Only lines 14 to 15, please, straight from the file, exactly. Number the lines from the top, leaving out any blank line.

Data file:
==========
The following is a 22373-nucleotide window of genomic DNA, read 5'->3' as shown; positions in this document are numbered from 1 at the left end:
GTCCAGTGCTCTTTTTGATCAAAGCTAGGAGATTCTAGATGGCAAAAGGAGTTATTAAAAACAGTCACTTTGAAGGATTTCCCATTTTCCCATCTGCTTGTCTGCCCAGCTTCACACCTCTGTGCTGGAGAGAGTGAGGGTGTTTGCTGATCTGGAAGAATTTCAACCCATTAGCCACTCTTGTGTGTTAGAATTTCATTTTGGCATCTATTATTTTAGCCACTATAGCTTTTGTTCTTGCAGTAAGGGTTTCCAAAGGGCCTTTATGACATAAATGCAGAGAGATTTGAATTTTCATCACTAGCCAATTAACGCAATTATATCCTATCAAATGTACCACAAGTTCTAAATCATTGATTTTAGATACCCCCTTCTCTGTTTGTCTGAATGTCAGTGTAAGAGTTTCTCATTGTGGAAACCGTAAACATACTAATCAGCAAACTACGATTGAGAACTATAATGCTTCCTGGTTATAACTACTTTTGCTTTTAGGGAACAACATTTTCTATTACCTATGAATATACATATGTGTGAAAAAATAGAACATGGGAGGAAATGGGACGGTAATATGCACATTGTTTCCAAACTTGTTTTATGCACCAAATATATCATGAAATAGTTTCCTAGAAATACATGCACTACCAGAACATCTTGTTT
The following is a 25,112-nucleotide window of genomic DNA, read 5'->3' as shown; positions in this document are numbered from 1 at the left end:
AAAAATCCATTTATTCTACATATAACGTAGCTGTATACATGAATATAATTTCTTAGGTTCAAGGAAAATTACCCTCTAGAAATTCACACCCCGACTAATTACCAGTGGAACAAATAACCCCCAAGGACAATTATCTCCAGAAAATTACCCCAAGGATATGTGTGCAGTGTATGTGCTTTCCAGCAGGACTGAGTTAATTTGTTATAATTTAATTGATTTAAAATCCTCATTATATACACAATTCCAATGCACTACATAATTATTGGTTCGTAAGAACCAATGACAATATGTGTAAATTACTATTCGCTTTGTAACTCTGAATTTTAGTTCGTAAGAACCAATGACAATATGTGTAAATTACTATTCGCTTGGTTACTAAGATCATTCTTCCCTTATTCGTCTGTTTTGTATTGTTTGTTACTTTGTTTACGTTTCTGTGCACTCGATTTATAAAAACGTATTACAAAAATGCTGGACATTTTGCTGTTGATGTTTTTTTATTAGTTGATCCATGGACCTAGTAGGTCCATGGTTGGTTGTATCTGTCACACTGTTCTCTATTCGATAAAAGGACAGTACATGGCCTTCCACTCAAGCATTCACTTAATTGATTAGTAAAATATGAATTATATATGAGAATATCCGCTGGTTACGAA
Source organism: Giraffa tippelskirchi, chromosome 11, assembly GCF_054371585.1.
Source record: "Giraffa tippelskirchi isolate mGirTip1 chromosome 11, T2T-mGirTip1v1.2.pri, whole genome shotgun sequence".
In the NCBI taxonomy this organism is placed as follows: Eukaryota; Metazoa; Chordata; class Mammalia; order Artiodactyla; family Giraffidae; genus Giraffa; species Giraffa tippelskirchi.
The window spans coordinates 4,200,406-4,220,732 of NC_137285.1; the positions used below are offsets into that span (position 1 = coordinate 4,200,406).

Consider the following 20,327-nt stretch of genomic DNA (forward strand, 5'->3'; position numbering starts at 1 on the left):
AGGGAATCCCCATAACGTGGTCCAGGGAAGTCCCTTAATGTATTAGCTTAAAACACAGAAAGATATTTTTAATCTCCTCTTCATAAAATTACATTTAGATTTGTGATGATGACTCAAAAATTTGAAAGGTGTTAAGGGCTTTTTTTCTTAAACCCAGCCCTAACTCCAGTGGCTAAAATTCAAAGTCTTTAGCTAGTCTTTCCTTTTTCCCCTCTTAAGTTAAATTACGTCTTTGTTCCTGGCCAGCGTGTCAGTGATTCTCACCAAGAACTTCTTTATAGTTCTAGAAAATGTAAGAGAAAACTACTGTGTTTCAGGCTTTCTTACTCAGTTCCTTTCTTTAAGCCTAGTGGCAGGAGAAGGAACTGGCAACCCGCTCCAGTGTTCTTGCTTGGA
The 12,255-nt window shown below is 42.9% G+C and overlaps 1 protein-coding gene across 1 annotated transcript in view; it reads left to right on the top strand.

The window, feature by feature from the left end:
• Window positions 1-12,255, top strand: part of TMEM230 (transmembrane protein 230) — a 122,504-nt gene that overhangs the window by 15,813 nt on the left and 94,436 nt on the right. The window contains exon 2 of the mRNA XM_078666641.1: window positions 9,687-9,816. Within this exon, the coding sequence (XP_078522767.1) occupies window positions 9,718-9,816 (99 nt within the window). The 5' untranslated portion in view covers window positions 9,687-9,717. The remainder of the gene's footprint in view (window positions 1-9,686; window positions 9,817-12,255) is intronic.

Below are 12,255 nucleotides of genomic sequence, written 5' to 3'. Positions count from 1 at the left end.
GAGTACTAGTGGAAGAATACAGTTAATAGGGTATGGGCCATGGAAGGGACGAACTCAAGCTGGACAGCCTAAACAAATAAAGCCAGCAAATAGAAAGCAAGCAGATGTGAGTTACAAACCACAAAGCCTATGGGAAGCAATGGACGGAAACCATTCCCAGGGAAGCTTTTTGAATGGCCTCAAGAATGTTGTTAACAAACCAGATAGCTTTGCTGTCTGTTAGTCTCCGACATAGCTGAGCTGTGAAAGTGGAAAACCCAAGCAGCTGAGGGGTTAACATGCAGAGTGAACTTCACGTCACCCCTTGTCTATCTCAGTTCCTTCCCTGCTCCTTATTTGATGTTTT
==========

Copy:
Below are 12,255 nucleotides of genomic sequence, written 5' to 3'. Positions count from 1 at the left end.
GAGTACTAGTGGAAGAATACAGTTAATAGGGTATGGGCCATGGAAGGGACGAACTCAAGCTGGACAGCCTAAACAAATAAAGCCAGCAAATAGAAAGCAAGCAGATGTGAGTTACAAACCACAAAGCCTATGGGAAGCAATGGACGGAAACCATTCCCAGGGAAGCTTTTTGAATGGCCTCAAGAATGTTGTTAACAAACCAGATAGCTTTGCTGTCTGTTAGTCTCCGACATAGCTGAGCTGTGAAAGTGGAAAACCCAAGCAGCTGAGGGGTTAACATGCAGAGTGAACTTCACGTCACCCCTTGTCTATCTCAGTTCCTTCCCTGCTCCTTATTTGATGTTTT